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 user 2006-04-24 at 10:06:00 am Views: 51
  • #15006

    papermills being ripped apart
    Foreign competition impacting U.S. paper-mill industry
    FALLS, Wis. 4/06 – Tom Ratzlaff is mayor of a small town reeling from
    the closure of its more than 100-year-old paper mill. And he is among
    the 300 workers who lost a good-paying job, his livelihood for nearly
    three decades.”Some days, I just wake up and I don’t know what I am
    going to do, but you just got to keep going,” said Ratzlaff, 45. “You
    can only cry in your beer for so long.”What Park Falls faces is not new
    among cities with strong links to an industry that has made Wisconsin
    the No. 1 paper producer in the United States for decades. The
    part-time mayor has plenty of company at the unemployment line.New
    competition from foreign paper makers, a recession at the turn of the
    century and innovations such as e-mail and online advertising that have
    tamped down demand for traditional papers – have hurt an overbuilt
    industry all over the United States, said John Mechem, a spokesman for
    the American Forest and Paper Association in Washington,
    D.C.Nationally, 95 paper mills have closed and 123,000 jobs have been
    eliminated since 2000, he said.Since the late 1990s, Wisconsin has lost
    more than 17,000 jobs, or 30 percent of the work force, at paper mills,
    pulp mills and converting operations and five mills have either closed
    or are in the process of closing, according to the Neenah-based
    Wisconsin Paper Council, an industry group representing 25 paper
    companies with factories in the state.Ratzlaff said he was aware of
    that trend but saw it as a positive for him and his mill.
    “You were
    always hoping that was enhancing your ability to stay open,” he said.
    “Many of those that have shut down were competitors for this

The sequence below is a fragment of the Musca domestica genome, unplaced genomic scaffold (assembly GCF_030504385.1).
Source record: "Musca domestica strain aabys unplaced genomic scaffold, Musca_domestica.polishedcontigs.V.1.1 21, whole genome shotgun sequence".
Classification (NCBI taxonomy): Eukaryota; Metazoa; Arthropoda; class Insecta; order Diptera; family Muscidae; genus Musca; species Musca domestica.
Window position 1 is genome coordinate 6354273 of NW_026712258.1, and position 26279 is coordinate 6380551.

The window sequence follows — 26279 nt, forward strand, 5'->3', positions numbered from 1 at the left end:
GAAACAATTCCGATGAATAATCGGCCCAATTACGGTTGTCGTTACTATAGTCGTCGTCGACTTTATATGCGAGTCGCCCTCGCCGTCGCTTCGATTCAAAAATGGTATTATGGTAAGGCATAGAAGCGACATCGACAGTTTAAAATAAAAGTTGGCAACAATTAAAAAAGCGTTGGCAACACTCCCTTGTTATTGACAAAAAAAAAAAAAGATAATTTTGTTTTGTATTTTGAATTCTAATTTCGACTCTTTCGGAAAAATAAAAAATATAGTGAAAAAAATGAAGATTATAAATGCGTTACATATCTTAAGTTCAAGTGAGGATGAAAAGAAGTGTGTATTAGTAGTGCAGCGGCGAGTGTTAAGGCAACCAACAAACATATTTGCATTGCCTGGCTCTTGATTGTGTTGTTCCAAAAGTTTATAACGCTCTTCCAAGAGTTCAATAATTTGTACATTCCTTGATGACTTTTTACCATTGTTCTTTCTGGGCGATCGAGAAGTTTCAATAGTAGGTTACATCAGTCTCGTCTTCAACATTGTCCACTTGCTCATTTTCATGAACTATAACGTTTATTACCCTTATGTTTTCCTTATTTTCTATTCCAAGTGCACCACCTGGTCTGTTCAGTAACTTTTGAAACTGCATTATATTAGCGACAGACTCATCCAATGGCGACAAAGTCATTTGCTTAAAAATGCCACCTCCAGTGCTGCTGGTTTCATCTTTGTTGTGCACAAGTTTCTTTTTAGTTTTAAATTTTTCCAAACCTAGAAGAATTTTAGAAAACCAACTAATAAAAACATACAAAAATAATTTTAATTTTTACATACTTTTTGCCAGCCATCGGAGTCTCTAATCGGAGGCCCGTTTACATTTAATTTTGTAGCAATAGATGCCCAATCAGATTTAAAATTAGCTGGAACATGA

mill.”Patrick Schillinger, president of the Wisconsin Paper Council,
    said more job cutting was likely.He said the jobs – some of the
    highest-paying manufacturing careers in Wisconsin – are gone
    forever.”You will probably see more consolidation or mergers within the
    industry,” he said.
    Recent developments highlight a trend that Schillinger said started at least seven years ago:
    * Smart Papers LLC of Hamilton, Ohio, closed the Park Falls mill barely a year after buying it from Toronto-based Fraser Papers.
    Glatfelter Co. has announced plans to close a Neenah plant that makes
    specialty papers by June 30, costing 200 workers their jobs.

    Riverside Paper Corp. has said it will close its mill in Appleton,
    founded in 1893, eliminating about 100 jobs making specialty papers.

    to Schillinger, paper- and cardboard-making jobs in Wisconsin peaked at
    54,300 in July 1999 before plunging to 36,800 in January.
    The job
    losses, in part, occurred as a once mostly regional industry faced new
    competition and lower prices from paper makers in China and South
    America, industry experts say.Printers can buy paper cheaper from China
    than walking down to a local mill, Schillinger said. For some products,
    prices have rolled back to 1996 levels just to compete, he said.Tom
    Howatt, president and CEO of Wausau Paper Corp., which operates mills